Shape of things to come

A novel method to convert plastic bags into new shapes could help minimise their adverse effects on our environment

 
Last Updated: Saturday 04 July 2015

Mats to carpets: what once was (Credit: Arvind Yadav /CSE)FOR Santram Dikshit, a paper technologist at the Jan Sewa Ashram, a non-governmental organisation (NGO) near Solan, Himachal Pradesh, even trash is a valued resource and a business opportunity. Today, his organisation is engaged in using discarded plastic bags for manufacturing carpets. About 1.5 kg of plastic is required for making a 2.52-square metre carpet.

First, the plastic bags are washed, cut into strips and then woven with colourful cotton thread on a loom. Normally, one carpet costs around Rs 300. But the cost may vary according to the design, size and labour that are needed for the production. Apart from carpet, the organisation also makes table mats, shopping bags, colourful cushions made from bits of old cloth and baskets.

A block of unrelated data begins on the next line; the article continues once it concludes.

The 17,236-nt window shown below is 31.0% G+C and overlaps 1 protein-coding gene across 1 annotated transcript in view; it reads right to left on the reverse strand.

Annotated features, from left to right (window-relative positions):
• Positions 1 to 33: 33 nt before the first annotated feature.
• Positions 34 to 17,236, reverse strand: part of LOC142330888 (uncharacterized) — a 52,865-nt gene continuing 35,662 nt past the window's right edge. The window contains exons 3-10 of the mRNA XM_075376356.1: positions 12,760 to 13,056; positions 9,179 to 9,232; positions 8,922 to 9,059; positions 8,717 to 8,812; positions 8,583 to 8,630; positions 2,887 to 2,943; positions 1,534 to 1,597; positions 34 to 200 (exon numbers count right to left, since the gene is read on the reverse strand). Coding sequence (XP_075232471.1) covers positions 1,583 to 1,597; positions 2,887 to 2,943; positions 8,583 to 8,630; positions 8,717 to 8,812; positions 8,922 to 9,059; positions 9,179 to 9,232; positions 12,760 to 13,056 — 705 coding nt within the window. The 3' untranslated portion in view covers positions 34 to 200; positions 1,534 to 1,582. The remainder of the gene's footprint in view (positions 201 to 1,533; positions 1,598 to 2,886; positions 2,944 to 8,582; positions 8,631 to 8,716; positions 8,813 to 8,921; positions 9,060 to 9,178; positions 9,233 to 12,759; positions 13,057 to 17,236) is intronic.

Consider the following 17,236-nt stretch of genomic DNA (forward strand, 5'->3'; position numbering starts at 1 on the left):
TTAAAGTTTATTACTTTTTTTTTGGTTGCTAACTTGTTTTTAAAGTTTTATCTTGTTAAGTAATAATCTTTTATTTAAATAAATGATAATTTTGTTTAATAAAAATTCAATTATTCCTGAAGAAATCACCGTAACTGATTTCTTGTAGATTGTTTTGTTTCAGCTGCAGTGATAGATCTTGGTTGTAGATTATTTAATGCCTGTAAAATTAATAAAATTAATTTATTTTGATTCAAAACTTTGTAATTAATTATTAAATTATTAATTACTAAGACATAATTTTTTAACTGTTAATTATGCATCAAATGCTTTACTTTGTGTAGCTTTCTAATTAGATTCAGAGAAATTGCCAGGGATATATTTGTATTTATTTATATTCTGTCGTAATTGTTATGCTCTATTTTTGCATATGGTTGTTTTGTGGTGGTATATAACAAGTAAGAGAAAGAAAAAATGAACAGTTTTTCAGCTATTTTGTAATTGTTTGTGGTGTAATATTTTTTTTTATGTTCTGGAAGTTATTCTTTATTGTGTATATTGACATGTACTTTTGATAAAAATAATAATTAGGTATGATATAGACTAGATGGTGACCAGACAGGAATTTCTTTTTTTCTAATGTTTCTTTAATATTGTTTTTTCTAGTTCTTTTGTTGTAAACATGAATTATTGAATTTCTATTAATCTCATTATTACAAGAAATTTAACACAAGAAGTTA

It is easy to maintain the plastic floor mats as these can even be washed with detergents. Moreover, a plastic floor mat is lighter than a cotton mat.

All these products are manufactured in the Jan Sewa Ashram's factory in Parwanoo, Himachal Pradesh. In this factory, about 43 workers are engaged in collecting discarded plastic bags, weaving and packaging of carpets.

Today, disposal of plastics is a major problem as these materials are not biodegradable. According to Dikshit, plastics bags pose serious problems in the hills because these stop rainwater from seeping into the earth and are one of the reasons for soil erosion and landslides.

Apart from manufacturing these products, the NGO is also involved in creating awareness about the hazards of plastics. It has launched an initiative to encourage people to minimise the use of such materials. The NGO also collects waste paper and recycles it.

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